Developed in the 1990s and early 2000s, LifeWatch is one of the large-scale European Research Infrastructures (ESFRI) created to support biodiversity science and its developments. Its ultimate goal is to model Earth’s biodiversity based on large-scale data, to build a vast network of partners, and to liaise with other high-quality and viable research infrastructures (RI).

Being one of the founding LifeWatch member states, Greece has not only implemented LifeWatchGreece, but it is all set and ready to “fulfill the vision of the Greek LifeWatch RI and establish it as the biodiversity Centre of Excellence for South-eastern Europe”, according to the authors of the latest Biodiversity Data Journal‘s Editorial: Dr Christos Arvanitidis, Dr Eva Chatzinikolaou, Dr Vasilis Gerovasileiou, Emmanouela Panteri, Dr Nicolas Bailly, all affiliated with the Hellenic Centre for Marine Research (HCMR) and part of the LifeWatchGreece Core Team, together with Nikos Minadakis, Foundation for Research and Technology Hellas (FORTH), Alex Hardisty, Cardiff University, and Dr Wouter Los, University of Amsterdam.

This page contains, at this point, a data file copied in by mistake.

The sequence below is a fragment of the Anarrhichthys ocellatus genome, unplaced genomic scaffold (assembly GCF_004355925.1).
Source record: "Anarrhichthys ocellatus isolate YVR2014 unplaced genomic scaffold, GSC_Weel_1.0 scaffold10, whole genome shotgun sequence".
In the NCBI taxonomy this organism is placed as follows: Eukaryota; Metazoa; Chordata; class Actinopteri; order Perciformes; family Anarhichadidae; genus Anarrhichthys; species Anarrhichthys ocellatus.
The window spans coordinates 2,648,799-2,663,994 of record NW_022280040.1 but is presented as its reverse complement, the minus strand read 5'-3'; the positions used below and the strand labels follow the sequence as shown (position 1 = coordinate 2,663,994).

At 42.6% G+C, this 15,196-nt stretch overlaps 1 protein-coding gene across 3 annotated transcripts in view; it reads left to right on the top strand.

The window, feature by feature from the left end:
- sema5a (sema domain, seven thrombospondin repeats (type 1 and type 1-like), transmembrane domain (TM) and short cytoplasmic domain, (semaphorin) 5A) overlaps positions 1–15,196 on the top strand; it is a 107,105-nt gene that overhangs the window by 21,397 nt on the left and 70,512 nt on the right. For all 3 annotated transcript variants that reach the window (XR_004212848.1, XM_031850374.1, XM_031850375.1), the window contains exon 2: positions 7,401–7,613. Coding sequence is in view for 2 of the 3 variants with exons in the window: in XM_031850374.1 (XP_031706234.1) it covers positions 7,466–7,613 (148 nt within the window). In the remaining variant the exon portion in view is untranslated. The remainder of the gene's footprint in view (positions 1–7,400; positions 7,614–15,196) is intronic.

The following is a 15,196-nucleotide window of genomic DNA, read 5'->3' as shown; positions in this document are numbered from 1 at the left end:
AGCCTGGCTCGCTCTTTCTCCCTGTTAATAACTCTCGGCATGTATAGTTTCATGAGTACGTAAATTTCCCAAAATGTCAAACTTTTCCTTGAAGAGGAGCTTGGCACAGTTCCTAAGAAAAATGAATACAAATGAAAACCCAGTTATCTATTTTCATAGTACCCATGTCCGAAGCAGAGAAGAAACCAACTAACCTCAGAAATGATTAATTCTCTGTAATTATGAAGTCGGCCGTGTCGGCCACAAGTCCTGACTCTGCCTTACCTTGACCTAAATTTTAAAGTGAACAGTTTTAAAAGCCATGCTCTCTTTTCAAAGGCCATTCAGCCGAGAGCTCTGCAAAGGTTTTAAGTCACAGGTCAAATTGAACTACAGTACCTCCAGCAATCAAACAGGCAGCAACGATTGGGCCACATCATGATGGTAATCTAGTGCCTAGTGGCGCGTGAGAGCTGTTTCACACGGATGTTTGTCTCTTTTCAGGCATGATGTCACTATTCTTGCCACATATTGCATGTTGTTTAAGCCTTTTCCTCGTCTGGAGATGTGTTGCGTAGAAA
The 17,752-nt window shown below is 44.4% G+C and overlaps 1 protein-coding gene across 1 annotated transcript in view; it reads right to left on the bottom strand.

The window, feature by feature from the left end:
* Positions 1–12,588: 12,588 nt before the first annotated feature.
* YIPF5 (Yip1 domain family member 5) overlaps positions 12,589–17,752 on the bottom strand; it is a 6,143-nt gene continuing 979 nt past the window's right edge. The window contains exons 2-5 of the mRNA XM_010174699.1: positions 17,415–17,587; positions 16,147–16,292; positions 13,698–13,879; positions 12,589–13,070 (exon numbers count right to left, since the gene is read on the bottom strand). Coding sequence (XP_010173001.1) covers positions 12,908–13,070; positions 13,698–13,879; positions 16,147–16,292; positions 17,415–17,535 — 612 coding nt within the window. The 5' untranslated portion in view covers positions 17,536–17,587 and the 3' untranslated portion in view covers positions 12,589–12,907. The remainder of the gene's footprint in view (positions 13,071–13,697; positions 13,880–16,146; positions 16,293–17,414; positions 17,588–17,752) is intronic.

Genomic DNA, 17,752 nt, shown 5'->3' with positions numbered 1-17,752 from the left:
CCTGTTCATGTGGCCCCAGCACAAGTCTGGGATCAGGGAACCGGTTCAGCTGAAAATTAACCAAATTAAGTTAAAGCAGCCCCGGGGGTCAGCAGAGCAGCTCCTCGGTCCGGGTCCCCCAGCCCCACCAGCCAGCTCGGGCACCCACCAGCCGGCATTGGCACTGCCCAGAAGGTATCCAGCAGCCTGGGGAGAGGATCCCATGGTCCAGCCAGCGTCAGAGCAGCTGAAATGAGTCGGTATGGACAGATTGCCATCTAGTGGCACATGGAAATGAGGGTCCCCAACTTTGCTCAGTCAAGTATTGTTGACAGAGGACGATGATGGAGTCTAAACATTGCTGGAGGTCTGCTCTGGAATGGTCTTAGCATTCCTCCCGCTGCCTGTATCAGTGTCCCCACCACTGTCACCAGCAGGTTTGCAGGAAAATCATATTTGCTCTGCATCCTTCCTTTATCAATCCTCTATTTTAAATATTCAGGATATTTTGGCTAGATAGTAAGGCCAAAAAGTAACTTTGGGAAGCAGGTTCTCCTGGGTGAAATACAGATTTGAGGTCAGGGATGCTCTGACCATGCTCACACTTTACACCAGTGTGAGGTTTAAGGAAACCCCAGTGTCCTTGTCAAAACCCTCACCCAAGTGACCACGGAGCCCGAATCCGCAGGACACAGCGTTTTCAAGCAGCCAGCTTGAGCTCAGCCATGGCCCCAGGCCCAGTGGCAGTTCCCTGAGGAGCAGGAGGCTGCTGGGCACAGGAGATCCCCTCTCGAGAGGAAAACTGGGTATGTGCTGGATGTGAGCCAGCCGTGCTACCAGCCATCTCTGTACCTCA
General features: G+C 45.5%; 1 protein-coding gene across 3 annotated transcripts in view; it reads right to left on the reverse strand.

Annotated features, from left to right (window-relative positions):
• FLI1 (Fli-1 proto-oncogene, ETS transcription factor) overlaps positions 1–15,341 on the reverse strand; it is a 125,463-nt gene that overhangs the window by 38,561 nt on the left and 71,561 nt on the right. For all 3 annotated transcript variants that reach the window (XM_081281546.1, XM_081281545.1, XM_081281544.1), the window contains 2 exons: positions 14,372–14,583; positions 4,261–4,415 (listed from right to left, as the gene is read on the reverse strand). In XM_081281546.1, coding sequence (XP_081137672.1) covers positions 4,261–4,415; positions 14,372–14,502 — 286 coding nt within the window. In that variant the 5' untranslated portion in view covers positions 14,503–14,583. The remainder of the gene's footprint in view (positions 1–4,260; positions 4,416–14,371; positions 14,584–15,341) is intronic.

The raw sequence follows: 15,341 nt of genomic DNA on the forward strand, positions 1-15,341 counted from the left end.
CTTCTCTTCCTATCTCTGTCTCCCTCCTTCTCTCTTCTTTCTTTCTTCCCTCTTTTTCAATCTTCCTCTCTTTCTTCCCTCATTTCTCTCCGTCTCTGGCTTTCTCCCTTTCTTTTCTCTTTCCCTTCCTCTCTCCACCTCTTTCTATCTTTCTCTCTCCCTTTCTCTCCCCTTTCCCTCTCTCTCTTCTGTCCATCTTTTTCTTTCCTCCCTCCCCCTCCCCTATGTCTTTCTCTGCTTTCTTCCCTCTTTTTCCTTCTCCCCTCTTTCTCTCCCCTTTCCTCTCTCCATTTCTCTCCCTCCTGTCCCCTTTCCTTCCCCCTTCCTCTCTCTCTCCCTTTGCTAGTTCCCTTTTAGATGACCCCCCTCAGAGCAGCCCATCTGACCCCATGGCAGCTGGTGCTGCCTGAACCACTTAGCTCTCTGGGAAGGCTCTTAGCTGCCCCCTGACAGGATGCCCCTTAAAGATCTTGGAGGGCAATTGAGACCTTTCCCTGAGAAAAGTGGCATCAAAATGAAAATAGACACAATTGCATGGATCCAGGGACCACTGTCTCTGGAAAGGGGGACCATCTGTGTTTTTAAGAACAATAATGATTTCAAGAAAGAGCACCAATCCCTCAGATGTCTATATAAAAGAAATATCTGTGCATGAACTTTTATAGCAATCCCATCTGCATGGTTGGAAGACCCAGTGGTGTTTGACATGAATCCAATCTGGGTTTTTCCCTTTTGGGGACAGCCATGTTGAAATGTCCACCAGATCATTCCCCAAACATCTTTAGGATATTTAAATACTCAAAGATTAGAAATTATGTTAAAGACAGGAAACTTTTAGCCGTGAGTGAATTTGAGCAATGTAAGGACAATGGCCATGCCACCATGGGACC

lwg-presentationMaking use of the technologically advanced open access Biodiversity Data Journal and its Collections feature, the LifeWatchGreece team is publishing a vast collection of peer-reviewed scientific outputs, including software descriptions, data papers, taxonomic checklists and research articles, along with the accompanying datasets and supporting material. Their intention is to demonstrate the availability and applicability of the developed e-Services and Virtual Laboratories (vLabs) to both the scientific community, as well as the broader domain of biodiversity management.